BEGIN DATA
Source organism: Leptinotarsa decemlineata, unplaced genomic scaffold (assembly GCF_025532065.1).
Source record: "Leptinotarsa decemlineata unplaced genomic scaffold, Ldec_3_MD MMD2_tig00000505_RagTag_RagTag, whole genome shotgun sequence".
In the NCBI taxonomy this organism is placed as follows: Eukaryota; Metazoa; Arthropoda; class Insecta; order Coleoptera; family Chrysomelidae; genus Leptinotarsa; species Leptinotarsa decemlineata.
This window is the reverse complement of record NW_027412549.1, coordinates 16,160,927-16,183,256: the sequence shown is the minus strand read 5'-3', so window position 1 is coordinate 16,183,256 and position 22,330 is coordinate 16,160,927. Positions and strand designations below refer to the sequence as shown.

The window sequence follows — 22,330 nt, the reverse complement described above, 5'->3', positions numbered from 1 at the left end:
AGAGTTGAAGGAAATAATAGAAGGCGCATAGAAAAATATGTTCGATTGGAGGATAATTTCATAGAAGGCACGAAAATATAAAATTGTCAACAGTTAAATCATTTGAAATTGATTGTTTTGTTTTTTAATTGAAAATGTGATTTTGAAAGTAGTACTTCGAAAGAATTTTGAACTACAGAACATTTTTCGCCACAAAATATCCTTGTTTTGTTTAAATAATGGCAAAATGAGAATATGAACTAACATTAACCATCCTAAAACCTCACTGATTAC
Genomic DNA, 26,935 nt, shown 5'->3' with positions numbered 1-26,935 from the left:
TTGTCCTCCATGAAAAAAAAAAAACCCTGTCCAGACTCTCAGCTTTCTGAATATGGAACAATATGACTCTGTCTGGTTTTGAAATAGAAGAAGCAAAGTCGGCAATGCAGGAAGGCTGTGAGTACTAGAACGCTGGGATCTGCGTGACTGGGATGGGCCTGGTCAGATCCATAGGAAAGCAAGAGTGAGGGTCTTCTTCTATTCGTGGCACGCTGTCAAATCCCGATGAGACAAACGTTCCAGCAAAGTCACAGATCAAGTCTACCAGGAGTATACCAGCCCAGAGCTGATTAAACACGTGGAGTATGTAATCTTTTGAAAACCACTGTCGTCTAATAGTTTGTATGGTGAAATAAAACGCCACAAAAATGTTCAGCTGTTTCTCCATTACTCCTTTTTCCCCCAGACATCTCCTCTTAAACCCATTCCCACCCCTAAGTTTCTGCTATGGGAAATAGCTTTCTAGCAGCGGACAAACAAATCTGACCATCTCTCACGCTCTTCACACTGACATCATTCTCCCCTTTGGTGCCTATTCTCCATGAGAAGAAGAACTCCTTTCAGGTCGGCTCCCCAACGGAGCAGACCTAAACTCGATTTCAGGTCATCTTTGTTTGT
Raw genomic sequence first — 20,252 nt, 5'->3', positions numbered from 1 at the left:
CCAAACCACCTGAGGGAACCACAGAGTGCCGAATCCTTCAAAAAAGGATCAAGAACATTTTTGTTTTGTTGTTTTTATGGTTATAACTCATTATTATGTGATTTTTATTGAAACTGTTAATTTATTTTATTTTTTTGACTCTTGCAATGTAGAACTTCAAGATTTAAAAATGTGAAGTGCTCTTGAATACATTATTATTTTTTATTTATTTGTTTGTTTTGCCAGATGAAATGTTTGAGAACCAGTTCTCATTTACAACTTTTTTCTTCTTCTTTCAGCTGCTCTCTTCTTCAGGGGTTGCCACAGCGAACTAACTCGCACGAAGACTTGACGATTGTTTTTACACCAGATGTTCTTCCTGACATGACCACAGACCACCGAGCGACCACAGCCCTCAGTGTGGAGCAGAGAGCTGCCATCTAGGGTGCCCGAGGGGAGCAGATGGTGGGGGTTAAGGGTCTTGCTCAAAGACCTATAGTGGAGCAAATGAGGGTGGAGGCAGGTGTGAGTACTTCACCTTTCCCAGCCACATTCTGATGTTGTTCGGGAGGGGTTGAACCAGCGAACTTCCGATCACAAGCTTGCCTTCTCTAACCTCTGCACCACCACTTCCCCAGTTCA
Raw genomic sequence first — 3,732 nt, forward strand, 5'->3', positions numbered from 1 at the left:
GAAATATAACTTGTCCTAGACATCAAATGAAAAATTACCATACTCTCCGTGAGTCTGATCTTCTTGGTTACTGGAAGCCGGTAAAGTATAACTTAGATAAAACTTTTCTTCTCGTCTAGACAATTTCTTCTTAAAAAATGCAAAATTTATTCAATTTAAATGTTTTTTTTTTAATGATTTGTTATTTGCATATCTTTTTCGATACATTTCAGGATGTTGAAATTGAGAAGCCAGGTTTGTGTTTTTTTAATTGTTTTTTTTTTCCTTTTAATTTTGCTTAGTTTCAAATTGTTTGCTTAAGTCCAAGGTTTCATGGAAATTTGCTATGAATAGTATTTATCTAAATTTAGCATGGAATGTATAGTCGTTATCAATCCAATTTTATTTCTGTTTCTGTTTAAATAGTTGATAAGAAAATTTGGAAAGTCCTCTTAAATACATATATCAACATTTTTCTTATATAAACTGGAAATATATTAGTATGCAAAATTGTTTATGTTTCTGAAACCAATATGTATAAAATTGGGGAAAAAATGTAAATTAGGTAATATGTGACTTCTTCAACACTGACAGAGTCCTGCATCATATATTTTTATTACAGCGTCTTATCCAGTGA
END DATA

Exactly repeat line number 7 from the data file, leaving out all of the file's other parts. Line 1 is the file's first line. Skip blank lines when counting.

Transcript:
Genomic DNA, 26,935 nt, shown 5'->3' with positions numbered 1-26,935 from the left: